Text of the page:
3) Common cold/sore throat
5) Inflammatory bowel diseases (such as Crohn’s disease and ulcerative colitis)
7) Stomach ulcers
8) Skin inflammation
For me personally, I thought the evidence was worth giving Marshmallow tea a shot and I am glad I did. Marshmallow is a very gentle and safe herb. However, there are a few precautions:
1) those with diabetes should monitor blood sugar more closely as one study has shown it may lower blood sugar levels.
2) Marshmallow coats the stomach the absorption of some medications may be reduced. If you take other medications ask your doctor for guidance. You may be able to take your meds so many minutes before or after drinking Marshmallow tea. But don’t try this without asking your doctor for guidance.
3) Marshmallow may raise lithium in the body. If you take lithium do not take Marshmallow without discussing with your doctor.
Now for the fun part. Making and enjoying Marshmallow Tea!
What you need:
Two glass quart jars with lids
Dried Marshmallow Root — I either use what is in my garden or purchase from Mountain Rose Herbs. Here is a link to purchase from them if needed.
strainer and spoon
Place 1/4 cup to 1/2 cup of dried marshmallow root in a quart jar. I use 1/2 because my stomach issues have been longstanding and severe. Most people would only need 1/4 cup. Use your judgement.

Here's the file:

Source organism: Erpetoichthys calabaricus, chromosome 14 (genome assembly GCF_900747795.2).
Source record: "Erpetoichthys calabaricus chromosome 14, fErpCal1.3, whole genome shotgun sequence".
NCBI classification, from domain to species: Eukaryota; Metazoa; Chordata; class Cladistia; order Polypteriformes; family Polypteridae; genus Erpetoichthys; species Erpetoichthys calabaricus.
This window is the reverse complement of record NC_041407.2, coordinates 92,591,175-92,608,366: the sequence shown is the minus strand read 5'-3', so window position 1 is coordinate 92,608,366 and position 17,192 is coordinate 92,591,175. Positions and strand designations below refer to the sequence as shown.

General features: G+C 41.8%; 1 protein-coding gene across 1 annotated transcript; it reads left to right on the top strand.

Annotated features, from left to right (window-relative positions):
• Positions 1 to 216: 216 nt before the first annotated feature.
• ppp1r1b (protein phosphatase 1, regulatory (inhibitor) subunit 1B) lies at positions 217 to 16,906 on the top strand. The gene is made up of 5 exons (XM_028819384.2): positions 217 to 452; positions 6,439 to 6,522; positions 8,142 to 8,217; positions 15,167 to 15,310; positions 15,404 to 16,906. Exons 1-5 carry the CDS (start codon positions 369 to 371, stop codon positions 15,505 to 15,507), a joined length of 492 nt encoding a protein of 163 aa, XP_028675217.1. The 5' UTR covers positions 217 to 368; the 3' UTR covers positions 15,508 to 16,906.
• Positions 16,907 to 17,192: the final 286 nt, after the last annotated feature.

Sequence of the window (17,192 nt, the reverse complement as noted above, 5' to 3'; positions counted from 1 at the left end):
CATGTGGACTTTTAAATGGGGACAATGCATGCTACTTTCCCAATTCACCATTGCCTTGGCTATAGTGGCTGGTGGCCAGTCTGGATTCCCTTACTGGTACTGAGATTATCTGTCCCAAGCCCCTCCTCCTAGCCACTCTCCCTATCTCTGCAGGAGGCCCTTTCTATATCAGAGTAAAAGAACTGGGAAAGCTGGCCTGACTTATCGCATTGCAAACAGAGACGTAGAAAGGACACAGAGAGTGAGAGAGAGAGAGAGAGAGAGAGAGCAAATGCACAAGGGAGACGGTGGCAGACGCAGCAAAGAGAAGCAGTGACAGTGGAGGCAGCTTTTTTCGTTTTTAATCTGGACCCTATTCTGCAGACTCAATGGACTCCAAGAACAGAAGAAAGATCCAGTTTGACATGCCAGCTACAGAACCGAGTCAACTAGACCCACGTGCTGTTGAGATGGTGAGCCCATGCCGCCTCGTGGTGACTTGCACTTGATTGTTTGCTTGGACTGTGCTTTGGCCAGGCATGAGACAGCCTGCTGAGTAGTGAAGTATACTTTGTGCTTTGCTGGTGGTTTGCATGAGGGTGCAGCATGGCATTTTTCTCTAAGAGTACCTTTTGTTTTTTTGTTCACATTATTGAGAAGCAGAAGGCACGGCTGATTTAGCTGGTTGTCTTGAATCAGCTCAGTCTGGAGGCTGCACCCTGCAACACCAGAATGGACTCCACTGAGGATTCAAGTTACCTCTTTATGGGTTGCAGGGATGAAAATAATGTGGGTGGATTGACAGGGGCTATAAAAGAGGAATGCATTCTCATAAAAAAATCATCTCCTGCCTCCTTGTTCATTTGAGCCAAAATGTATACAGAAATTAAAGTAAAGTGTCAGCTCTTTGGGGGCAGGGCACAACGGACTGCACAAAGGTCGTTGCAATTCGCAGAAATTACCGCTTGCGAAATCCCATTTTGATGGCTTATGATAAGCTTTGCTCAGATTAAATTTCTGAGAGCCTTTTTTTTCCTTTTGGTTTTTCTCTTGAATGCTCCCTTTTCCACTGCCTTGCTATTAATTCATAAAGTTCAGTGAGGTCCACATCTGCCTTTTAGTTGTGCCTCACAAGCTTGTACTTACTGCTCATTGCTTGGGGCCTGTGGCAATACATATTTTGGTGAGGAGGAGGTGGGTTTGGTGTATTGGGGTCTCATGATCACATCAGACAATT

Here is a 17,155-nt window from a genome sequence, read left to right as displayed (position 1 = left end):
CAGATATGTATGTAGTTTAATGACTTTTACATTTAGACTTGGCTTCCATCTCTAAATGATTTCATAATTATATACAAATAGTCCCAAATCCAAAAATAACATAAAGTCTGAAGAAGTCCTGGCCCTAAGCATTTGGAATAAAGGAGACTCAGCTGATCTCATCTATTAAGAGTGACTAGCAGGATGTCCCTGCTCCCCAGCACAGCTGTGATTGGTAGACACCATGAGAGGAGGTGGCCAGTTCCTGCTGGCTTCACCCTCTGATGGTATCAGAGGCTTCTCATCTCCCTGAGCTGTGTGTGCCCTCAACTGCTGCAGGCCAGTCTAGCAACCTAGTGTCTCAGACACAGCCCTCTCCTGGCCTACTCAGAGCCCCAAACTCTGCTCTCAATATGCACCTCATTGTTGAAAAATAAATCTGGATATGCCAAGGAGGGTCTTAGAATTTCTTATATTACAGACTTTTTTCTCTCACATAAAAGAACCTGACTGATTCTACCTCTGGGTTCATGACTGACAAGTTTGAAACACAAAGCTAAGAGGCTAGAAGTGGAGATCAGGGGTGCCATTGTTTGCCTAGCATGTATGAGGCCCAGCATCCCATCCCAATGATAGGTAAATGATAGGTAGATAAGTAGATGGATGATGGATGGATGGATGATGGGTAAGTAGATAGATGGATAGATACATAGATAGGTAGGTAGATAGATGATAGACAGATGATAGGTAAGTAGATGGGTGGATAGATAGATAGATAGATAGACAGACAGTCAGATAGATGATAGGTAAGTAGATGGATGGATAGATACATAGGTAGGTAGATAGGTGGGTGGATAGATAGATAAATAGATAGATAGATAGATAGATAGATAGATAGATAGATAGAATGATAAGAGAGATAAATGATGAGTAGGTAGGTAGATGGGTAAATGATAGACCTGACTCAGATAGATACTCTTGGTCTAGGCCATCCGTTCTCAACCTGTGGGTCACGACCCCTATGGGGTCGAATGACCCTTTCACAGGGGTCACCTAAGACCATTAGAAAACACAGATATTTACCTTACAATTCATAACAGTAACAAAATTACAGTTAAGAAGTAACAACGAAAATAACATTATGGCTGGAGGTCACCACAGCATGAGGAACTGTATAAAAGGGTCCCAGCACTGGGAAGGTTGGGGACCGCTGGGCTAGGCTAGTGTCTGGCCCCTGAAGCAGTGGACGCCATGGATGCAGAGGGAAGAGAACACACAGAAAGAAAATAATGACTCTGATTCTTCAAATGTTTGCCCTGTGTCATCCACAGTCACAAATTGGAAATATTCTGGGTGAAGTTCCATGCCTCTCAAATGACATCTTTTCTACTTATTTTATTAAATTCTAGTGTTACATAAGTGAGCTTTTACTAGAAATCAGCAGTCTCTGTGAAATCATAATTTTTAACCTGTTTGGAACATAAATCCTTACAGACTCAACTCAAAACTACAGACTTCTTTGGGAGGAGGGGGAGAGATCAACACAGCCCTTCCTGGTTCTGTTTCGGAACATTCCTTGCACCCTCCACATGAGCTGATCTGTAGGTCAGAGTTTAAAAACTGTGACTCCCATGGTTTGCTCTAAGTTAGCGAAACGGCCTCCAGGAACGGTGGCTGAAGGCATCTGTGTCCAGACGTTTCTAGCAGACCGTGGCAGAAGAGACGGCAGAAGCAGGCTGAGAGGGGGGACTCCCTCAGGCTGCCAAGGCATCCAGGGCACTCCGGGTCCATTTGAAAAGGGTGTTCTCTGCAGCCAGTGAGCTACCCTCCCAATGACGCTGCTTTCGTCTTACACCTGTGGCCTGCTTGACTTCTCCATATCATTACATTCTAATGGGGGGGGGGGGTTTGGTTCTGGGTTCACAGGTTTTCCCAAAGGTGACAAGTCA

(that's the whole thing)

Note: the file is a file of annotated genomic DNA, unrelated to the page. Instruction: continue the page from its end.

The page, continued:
Fill the jar with cold water
Place the lid on and shake. Let sit for at least 30 min. An hour is better and the best is let it sit overnight. You will notice a waviness to the liquid after a very short period. This means your tea is becoming strong medicine. You are seeing the mucilage transferring from the roots into your drink.
When ready strain into another quart jar. Use your spoon to press all the liquid you can from the roots. Add the leftovers to compost.
Pour a cup and enjoy! You can drink several cups throughout the day. Keep refrigerated and throw away any leftovers within a couple days. It won’t last that long though. This tea is delicious as is — which is a statement from me. I am an Alabama girl and I like my drinks sweet. This is one of the few I don’t need honey to enjoy. Feel free to leave a comment letting me know your thoughts and if this brew helps!
I am not a doctor and each persons health is unique. All herbal remedies have the possibility of interacting with medication, causing allergy, impacting other health issues, etc. Information in this article is for information and educational purposes only. Please check with your doctor before trying any herbal supplement or remedy including Marshmallow tea. The statements and suggestions in this article are the opinion of the author. They have not been evaluated by the Food and Drug Administration. These statements are not intended to diagnose, cure, treat, or prevent disease.